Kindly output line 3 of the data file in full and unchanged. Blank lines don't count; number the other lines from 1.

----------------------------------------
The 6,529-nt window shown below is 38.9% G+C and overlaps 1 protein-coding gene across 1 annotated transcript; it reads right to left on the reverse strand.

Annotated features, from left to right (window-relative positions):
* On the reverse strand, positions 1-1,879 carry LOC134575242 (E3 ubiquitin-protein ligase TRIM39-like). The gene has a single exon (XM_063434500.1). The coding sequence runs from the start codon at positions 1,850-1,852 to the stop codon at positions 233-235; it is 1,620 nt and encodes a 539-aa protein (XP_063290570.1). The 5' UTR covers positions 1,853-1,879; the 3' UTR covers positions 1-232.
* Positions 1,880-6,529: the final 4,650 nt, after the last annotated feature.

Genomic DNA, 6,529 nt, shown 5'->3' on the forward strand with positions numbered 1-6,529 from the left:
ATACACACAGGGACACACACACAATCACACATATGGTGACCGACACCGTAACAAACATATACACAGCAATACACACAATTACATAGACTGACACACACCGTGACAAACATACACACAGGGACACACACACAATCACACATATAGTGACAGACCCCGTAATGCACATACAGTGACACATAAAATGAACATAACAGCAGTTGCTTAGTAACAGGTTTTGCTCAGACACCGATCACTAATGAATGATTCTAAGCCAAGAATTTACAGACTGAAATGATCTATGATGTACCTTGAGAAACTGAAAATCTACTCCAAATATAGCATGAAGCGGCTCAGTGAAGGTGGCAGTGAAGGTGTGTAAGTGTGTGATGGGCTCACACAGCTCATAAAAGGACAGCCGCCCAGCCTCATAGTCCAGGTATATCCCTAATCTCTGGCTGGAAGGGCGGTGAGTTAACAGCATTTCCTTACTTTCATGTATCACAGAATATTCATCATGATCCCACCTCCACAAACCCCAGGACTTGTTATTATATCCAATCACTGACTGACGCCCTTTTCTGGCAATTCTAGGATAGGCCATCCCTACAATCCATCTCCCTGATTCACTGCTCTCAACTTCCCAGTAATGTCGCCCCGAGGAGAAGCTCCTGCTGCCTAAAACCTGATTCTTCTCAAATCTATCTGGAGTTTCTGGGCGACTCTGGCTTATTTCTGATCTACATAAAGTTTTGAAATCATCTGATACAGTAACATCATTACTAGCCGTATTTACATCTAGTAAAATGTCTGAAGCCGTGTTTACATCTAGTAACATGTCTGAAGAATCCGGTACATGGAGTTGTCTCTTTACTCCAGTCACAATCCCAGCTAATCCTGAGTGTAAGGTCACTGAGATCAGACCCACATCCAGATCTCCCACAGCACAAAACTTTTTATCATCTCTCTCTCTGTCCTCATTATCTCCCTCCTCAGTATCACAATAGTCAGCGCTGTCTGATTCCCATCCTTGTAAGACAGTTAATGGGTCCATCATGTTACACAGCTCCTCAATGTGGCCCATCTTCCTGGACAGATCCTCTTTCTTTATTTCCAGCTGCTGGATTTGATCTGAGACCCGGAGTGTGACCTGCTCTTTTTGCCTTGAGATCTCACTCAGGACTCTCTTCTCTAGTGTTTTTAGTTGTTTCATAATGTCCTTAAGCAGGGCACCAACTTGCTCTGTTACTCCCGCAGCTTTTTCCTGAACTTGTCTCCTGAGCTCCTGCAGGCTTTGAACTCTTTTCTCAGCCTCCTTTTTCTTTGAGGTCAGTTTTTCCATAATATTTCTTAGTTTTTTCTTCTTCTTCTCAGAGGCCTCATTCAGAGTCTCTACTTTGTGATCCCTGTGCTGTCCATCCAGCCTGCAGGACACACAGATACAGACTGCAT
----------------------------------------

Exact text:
* On the reverse strand, positions 1-1,879 carry LOC134575242 (E3 ubiquitin-protein ligase TRIM39-like). The gene has a single exon (XM_063434500.1). The coding sequence runs from the start codon at positions 1,850-1,852 to the stop codon at positions 233-235; it is 1,620 nt and encodes a 539-aa protein (XP_063290570.1). The 5' UTR covers positions 1,853-1,879; the 3' UTR covers positions 1-232.